In a fitting — and unexpected — capstone to their 13,000-mile journey, an Argentine family that drove in a VW bus from their home in Buenos Aires to Philadelphia met and chatted with Pope Francis on Sunday at his request.

The Walker family — four children and their parents, Noël Zemborain and Alfredo “Catire” Walker — got a phone call at 6 a.m. Sunday asking them to go immediately to the St. Charles Borromeo Seminary, Zemborain recounted on the family’s Facebook page.

“Imagine the uproar that this caused,” she wrote. “We all ran from one place to another in complete chaos.”

When they were finally there and in his presence, Francis looked at them and, laughing, said: “You are the family who traveled from Buenos Aires? You are crazy.”

They all then hugged, the pope gathering in the Walker family’s four children — Cala, 12, Dimas, 8, Mia, 5, and Carmin, 3. Cala “clung to his waist and did not leave him,” Zemborain wrote.

Pope Francis visits Philadelphia

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An unidentified child, who was carried out from the crowd to meet Pope Francis, reaches out to touch the Pontiff's face during a parade on his way to celebrate Sunday Mass on the Benjamin Franklin Parkway in Philadelphia, Sunday, Sept. 27, 2015. Pope Francis is in Philadelphia for the last leg of his six-day visit to the United States. (AP Photo/Pablo Martinez Monsivais)

“When they told me you were here, I wanted to meet you,” the pope said, adding that he has kept up with the family’s journey through 13 countries through their blog. “I’ve been following you. How good that they found you!”

The pope then turned to a church official and, in Italian, emphasized the symbolism of the family’s journey for the World Meeting of Families, according to Zemborain, who also speaks Italian.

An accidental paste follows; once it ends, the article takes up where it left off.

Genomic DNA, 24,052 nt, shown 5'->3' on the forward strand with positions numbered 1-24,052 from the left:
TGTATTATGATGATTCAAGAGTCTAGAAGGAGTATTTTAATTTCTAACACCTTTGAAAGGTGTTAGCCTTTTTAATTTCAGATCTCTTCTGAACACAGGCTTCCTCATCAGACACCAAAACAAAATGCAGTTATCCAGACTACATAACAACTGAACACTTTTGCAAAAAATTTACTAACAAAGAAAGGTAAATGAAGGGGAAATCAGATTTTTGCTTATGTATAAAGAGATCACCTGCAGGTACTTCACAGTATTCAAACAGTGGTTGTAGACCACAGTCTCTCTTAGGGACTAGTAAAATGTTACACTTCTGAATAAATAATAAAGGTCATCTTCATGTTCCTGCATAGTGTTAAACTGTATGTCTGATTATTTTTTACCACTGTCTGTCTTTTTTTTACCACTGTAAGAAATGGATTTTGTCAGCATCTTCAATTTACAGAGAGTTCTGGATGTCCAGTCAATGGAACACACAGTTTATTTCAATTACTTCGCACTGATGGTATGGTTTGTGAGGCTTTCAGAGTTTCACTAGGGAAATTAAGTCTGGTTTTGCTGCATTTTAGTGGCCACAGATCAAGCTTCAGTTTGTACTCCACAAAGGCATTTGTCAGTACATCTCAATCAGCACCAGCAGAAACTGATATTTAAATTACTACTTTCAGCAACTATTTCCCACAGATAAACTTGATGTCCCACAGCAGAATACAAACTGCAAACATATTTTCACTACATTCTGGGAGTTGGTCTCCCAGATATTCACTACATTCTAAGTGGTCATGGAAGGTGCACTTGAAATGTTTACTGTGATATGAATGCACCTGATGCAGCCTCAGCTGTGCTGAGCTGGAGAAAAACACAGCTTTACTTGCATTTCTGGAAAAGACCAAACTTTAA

“This is very important: A young family who has the courage to go out on a kombi and live life with joy!” Pope Francis said, using the Latin American nickname for the vintage Volkswagen buses.

After chatting a bit longer with the Walkers, he thanked them for making the journey to see him.

As he was leaving, he turned back and laughed.

“You are crazy!” he said.

The encounter, wrote Zemborain, was “the best gift for the end of the journey” — one that the family will remember for the rest of their lives.

Read about the family’s journey here.

Some of the highlights from Pope Francis's six days in Washington, D.C., New York and Philadelphia, Pa. (Monica Akhtar/The Washington Post)

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Pope Francis’s acts of humility

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TOPSHOT - In this handout picture released by the Vatican Press Office, Pope Francis performs the foot-washing ritual at the Castelnuovo di Porto refugees center near Rome on March 24, 2016. Pope Francis washed the feet of 11 young asylum seekers and a worker at their reception centre to highlight the need for the international community to provide shelter to refugees. Several of the asylum seekers, one holding a baby in her arms, were reduced to tears as the 79-year-old pontiff kneeled before them, pouring water over their feet, drying them with a towel and bending to kiss them. / AFP PHOTO / STR / RESTRICTED TO EDITORIAL USE - MANDATORY CREDIT "AFP PHOTO / OSSERVATORE ROMANO" - NO MARKETING NO ADVERTISING CAMPAIGNS - DISTRIBUTED AS A SERVICE TO CLIENTS STR/AFP/Getty Images (Str/AFP/Getty Images)